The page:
Posted in Virginia's News on November 4, 2014
In a mid term election, the goal is to ‘get out the vote.’ As Robbie Harris tells us, one demographic is stepping up its “G-O-T-V’ efforts this time around.
Posted in Daily Capitol News Updates on November 3, 2014
Virginia voters head to the polls today to elect a U.S. Senator, their member of the U.S. House of Representatives, and a number of local offices in various localities. They also must make a decision on a state constitutional amendment—whether to authorize local property tax exemptions for the surviving spouses of military members who were killed in action. And as Virginia Public Radio’s Anne Marie Morgan reports, voters must also present a valid photo ID when they go to cast their ballots.
More information on acceptable forms of identification and ALL of the candidates on the ballot can be found on the Virginia Department of Elections website at: elections.virginia.gov. Voters who don’t bring photo IDs can still cast provisional ballots, then present valid IDs to their local registrars by Friday at noon.
Posted in VaNews from VPAP on November 2, 2014
The Virginia General Assembly is likely to consider new rules for unregulated day care centers next year…and commuters who make the difficult slog through Interstate 66 gridlock in Northern Virginia are using license plates to vent their frustration. Those stories have been among the most read over the past week at the Virginia Public Access Project’s VaNews link on vpap.org. More now from Fred Echols.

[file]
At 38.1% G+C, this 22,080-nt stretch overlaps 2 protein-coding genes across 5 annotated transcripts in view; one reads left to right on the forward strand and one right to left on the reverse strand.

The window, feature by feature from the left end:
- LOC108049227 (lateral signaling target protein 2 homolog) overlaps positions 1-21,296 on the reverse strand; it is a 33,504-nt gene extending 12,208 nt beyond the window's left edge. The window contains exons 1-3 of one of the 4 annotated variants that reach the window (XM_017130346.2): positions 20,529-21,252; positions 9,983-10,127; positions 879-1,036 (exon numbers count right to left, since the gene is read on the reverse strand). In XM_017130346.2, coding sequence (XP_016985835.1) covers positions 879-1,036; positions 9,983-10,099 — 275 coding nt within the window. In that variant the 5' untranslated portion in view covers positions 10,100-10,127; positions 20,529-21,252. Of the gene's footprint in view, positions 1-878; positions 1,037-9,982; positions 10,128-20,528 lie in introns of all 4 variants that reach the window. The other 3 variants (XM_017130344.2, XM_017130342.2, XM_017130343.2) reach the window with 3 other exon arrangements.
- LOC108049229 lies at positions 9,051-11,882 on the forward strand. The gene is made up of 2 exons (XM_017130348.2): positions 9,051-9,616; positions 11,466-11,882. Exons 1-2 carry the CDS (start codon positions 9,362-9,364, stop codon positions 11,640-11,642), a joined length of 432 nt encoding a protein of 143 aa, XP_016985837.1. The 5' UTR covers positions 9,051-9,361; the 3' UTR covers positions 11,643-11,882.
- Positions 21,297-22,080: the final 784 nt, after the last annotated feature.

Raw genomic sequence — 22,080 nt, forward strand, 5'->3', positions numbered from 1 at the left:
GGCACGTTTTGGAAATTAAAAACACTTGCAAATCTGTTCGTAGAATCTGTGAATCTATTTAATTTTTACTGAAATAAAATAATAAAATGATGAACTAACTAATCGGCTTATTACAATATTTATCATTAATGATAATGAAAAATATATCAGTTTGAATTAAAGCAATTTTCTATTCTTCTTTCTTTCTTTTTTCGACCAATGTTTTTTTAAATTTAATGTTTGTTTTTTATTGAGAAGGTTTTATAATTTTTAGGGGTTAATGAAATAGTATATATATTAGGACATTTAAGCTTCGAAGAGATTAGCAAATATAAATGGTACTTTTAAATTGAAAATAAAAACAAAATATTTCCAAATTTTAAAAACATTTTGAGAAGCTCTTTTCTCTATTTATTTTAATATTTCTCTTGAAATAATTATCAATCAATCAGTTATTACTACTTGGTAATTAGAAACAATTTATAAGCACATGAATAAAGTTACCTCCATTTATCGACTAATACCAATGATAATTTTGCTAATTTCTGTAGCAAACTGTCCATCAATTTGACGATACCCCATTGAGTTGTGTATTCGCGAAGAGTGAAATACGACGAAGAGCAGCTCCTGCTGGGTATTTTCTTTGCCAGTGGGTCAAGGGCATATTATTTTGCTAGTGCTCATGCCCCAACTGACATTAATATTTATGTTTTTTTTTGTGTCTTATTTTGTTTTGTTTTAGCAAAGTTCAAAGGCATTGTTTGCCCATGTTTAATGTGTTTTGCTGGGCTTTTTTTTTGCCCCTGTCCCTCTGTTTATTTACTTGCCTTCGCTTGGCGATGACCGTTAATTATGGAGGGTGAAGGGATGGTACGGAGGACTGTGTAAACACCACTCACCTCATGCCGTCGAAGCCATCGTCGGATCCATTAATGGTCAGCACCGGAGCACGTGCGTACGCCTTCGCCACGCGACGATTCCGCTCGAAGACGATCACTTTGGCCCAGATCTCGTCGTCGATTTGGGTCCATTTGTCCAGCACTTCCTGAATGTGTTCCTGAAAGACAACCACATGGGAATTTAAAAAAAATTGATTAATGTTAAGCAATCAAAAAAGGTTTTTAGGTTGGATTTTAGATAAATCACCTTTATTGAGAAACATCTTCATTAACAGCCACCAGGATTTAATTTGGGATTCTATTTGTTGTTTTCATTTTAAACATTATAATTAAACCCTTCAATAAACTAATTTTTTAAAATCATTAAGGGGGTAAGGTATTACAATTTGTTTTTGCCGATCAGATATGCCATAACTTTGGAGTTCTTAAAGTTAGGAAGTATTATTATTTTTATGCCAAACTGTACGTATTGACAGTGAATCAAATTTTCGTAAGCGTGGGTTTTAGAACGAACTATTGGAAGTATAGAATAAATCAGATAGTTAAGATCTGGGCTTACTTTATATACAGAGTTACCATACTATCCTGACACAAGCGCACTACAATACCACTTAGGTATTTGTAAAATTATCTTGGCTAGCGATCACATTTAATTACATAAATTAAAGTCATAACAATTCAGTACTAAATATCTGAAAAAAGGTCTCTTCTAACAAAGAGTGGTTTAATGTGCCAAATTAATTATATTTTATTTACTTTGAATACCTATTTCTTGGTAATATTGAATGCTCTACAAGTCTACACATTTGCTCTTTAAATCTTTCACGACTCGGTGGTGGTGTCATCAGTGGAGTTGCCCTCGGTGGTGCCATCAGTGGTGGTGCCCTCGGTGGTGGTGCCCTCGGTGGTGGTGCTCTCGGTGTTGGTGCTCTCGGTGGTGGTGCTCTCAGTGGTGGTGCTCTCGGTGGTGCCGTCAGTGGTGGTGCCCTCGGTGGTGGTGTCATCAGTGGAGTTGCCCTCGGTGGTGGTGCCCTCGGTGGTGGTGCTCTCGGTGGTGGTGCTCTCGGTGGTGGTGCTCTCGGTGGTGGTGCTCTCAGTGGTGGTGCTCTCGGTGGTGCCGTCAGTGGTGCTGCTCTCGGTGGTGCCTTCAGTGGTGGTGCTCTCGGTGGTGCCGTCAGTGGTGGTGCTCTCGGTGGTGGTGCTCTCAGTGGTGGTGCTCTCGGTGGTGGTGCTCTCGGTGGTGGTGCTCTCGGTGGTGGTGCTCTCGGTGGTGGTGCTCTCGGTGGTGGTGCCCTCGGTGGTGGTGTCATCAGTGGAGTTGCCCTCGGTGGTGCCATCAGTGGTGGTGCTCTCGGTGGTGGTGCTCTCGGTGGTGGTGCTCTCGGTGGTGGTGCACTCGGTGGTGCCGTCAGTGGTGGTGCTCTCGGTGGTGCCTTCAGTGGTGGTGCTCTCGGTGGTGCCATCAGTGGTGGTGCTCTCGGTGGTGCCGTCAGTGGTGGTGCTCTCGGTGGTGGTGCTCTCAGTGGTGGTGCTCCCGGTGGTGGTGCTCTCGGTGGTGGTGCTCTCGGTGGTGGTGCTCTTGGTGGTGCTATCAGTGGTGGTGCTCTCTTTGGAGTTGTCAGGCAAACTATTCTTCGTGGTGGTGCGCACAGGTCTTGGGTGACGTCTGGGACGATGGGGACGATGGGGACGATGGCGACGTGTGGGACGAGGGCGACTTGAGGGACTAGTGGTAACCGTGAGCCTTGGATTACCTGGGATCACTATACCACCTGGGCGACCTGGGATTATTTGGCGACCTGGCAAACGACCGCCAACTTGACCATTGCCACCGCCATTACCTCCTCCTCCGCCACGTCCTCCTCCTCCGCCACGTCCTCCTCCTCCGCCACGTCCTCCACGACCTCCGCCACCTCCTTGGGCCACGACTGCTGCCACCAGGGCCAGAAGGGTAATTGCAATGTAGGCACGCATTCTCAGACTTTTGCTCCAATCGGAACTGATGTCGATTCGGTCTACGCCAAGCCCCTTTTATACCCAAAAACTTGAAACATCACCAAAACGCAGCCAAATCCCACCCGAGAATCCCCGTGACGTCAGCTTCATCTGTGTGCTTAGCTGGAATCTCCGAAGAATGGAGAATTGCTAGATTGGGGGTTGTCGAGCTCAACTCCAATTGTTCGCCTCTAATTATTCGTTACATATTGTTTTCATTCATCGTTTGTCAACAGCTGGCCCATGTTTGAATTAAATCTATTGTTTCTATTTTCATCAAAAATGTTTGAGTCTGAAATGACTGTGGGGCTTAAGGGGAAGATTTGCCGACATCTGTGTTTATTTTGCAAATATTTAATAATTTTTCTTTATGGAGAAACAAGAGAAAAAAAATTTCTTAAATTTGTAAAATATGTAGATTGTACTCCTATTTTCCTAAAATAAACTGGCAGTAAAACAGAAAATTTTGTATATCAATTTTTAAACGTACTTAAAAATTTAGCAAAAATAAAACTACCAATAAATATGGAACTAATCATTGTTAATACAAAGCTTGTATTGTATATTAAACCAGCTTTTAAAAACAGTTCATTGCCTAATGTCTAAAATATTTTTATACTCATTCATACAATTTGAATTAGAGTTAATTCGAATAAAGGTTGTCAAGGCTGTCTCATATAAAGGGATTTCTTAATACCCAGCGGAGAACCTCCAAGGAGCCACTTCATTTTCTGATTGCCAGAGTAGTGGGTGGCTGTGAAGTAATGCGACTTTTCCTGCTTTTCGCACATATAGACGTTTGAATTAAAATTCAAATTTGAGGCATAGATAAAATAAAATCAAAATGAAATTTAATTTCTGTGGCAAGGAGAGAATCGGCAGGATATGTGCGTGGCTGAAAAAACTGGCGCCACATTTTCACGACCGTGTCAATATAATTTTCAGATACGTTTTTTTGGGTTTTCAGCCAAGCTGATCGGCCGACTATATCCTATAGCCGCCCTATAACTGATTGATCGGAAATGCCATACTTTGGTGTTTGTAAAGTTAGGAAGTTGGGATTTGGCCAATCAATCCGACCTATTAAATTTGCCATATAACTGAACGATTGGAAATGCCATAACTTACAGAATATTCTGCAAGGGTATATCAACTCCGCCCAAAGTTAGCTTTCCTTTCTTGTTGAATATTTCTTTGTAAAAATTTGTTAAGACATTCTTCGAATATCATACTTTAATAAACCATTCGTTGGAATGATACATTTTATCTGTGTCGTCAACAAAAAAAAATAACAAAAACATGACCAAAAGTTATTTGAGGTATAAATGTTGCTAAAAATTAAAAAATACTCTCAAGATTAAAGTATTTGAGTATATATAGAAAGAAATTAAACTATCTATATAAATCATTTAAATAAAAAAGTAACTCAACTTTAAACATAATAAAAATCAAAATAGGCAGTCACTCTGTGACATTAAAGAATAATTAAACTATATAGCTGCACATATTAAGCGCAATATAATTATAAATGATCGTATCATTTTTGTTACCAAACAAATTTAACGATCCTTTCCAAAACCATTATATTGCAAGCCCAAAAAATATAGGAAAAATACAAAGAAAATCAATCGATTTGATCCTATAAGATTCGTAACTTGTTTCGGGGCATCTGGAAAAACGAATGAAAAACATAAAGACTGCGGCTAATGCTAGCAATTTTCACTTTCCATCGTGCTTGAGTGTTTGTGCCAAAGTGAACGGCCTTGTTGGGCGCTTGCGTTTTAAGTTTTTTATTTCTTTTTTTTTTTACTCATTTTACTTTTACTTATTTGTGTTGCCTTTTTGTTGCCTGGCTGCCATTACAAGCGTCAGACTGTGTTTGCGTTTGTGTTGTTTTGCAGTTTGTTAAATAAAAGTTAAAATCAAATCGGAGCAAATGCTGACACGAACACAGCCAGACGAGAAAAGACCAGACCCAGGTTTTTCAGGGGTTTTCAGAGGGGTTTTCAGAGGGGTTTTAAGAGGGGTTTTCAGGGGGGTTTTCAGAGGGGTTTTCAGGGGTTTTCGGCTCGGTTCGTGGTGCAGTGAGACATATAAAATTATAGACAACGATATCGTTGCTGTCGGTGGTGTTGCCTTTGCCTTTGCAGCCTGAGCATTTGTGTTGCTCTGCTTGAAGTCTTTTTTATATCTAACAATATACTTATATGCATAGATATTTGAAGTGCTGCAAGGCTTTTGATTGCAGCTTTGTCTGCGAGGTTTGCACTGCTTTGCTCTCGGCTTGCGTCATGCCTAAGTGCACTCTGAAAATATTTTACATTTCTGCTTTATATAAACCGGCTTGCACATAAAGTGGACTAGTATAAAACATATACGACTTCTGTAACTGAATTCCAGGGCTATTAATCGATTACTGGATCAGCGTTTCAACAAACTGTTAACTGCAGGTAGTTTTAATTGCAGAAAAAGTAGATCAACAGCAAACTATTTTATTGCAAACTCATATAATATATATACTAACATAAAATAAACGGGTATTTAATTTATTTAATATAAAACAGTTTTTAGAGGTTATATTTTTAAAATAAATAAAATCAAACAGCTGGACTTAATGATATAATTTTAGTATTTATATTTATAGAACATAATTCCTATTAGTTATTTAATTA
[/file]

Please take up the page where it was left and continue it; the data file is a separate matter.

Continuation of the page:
Posted in Virginia's News on November 2, 2014
Some contend his campaign stole votes from the Ken Cuccinelli for Governor campaign last year. And many wonder why Libertarian candidate Robert Sarvis is now running for the U.S. Senate when his poll numbers pale compared to his Democratic and Republican rivals. But in a conversation with Virginia Public Radio’s Tommie McNeil, Sarvis explains his focus isn’t on winning, it’s on branding.
Posted in Spotlight on WVTF 2014 on November 1, 2014
Posted in Virginia's News on October 30, 2014
The Wildlife Center of Virginia is one-of-a-kind – a privately funded medical facility for injured animals from across the Commonwealth. To make ends meet, the Waynesboro Center will host a fundraiser and auction featuring some surprising items. Sandy Hausman has that story.
Posted in Virginia's News on October 29, 2014
Experts suggest that Jesse L. Matthew Jr., the man authorities link to the Hannah Graham and Morgan Harrington cases, stands no chance of bail and little chance of a life outside of prison– even if he attempts an insanity defense. Hawes Spencer has this report ahead of Matthew’s court appearance Friday, October 31st.
Posted in Virginia's News on October 26, 2014
The lawyer now tasked with representing Virginia’s most embattled criminal suspect has a long track record, primarily on the prosecution side of the courtroom. Is Jim Camblos the right lawyer for the man charged in the case of Hannah Graham, the 18-year-old University of Virginia student whose remains were publicly identified on Friday, October 24?